I don't know if many other CEOs can tell the same story with their PE relationships. To be fair, we also tripled the business on a revenue basis and quadrupled it on a profit basis in the time that return, so it allows us to have a solid relationship.

How did LLR get involved in the first place?

We hired an investment banker in 2010 to conduct a search. We were at a pivotal point in which the owners of the business were also the people working in the business. There was a lot of internal consensus to make strategic decisions. It was time for bolder steps. We felt like we had the DNA to be a much bigger company but didn't have the capital or the structure to do it. Some of the partners wanted to sell, but I wanted to grow the company. We found a partner who allowed some of them to take chips off the table and let me continue with the company in the same role and move forward. LLR was willing to buy out some of the people and give us capital at the same time.

Oracle's Q4 Earnings report was generally seen as a disappointment to investors, largely because of decline new software licenses. Do you see that to be an anomaly that just affected Oracle and all the other large enterprise companies who are putting all their bets into moving into the Cloud?

When you look at Oracle's release, they blamed currency. There's no doubt that had an impact. But if you remember the report, they also talked about the strong cloud quarter they had. They were predicting $1.5B to $2B in cloud revenue for the fiscal year, and I was a little shocked by that. I see Oracle as an old company, slow to change. I don't know how they're counting cloud, but I was very impressed with the $2B number. I'm surprised the market reacted negatively. There was silver lining in that they are converting to a subscription model, which in the long-term will pay out.

From firsthand experience at Tribridge as well as just watching the market, it's going to take several years to switch from big bang front-end dollars to a subscription model because you're cannibalizing your own licensing revenue.

The question is, can Oracle, IBM, Microsoft, or SAP show the formula that allows the public to understand the long-term value of converting licensing revenue into a subscription model? If they figure out the math and disclose to the public that, for example, the 20% increase in subscription revenue represents X% cannibalization of licensing revenues, and whether it is good or bad. Until they do that, everyone will be confused by the results. But the smart analysts and investors will ask that question and they're going to have to get the answers. It's hard to tell whether the increase was a net market share increase or not.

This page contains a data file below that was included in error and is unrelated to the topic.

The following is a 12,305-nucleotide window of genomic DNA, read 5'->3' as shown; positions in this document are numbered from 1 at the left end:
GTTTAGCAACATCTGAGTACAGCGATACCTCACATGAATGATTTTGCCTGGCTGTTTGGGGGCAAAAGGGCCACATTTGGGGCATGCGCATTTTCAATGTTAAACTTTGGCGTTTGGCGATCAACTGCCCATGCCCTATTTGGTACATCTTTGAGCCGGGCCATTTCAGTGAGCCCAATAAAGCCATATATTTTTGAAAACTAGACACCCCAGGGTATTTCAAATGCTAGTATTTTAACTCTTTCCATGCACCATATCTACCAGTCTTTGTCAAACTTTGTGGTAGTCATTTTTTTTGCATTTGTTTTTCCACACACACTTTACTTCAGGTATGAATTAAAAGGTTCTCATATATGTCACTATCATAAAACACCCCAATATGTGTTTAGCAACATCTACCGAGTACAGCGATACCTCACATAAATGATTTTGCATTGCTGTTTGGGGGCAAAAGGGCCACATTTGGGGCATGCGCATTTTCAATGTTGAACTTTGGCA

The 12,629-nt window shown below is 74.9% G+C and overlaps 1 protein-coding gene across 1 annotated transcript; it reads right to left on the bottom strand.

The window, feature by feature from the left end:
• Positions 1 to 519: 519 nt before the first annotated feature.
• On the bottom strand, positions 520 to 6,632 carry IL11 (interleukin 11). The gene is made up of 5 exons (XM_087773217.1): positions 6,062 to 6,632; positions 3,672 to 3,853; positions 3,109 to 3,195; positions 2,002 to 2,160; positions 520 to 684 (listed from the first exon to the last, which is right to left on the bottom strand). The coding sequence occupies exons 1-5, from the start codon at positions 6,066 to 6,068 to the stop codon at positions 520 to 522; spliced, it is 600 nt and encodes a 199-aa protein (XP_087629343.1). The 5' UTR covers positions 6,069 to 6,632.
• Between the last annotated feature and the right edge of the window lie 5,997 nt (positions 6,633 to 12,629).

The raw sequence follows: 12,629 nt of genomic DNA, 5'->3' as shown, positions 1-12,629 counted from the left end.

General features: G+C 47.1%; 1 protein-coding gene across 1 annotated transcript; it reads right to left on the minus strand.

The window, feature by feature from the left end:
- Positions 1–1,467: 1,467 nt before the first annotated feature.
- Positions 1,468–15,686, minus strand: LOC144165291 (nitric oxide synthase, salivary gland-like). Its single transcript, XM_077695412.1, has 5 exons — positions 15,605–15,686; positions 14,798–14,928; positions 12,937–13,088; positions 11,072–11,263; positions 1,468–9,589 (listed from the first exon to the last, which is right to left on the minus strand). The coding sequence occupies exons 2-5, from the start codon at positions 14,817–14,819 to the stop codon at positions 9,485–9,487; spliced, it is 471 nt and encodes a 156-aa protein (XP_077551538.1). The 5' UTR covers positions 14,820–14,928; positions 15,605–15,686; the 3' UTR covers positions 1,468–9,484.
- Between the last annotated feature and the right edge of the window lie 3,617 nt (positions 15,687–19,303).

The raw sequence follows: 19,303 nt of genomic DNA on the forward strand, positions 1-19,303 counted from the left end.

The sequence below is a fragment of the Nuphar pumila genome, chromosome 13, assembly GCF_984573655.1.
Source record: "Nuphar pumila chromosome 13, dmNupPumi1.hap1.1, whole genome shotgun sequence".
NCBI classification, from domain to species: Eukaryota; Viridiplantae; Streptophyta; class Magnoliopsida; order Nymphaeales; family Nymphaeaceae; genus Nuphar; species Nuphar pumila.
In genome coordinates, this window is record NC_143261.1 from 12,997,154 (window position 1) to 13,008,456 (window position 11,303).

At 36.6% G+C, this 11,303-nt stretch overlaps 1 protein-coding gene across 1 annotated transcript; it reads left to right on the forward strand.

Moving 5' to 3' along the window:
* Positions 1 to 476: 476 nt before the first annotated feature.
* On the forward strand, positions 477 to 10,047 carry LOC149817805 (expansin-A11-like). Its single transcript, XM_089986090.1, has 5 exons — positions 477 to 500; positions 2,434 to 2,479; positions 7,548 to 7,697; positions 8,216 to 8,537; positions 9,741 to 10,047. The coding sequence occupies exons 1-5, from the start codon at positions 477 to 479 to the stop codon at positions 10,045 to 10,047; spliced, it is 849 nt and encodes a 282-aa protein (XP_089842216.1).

Oracle will have to address the issue, but I think it's a natural evolution for all the legacy companies. If the market is going to penalize them for that then they'll have to pull back on cloud because they're getting beaten up. The brave CEOs are going to say we don't care what the market says, we have to go cloud, and we're going to continue to take market shares. I'm hoping they ignore the short-term impact to their stock and get the long-term benefit of subscription licensing. You can tell from reading the press releases that Larry Ellison is all-in for the cloud, but whether he pulls it off or not is another story. Fusion took forever.

How does the transition specifically affect Tribridge from traditional licensing to SaaS and the new focus on the cloud throughout the industry?

When I look at the market, I always try to view it through the eyes of a customer. Ultimately, if you can make the customer happy, then you have a good business. When I think about what cloud does for a customer, I'm pretty excited about the transition, because for the first time in long time, we now align cost and benefit.

For traditional legacy software, a customer pays millions of dollars upfront with the hope that several years from now they will realize the benefit. The software company is not going to make a lot of money from subscription revenue in the short term, but the customer will benefit. In the long term customers will pay more, but in the short term, they're not taking on all the risk. Aligning costs and benefits is a win-win for the customer and Tribridge. It allows the customer to focus on a bigger footprint of what they need to change.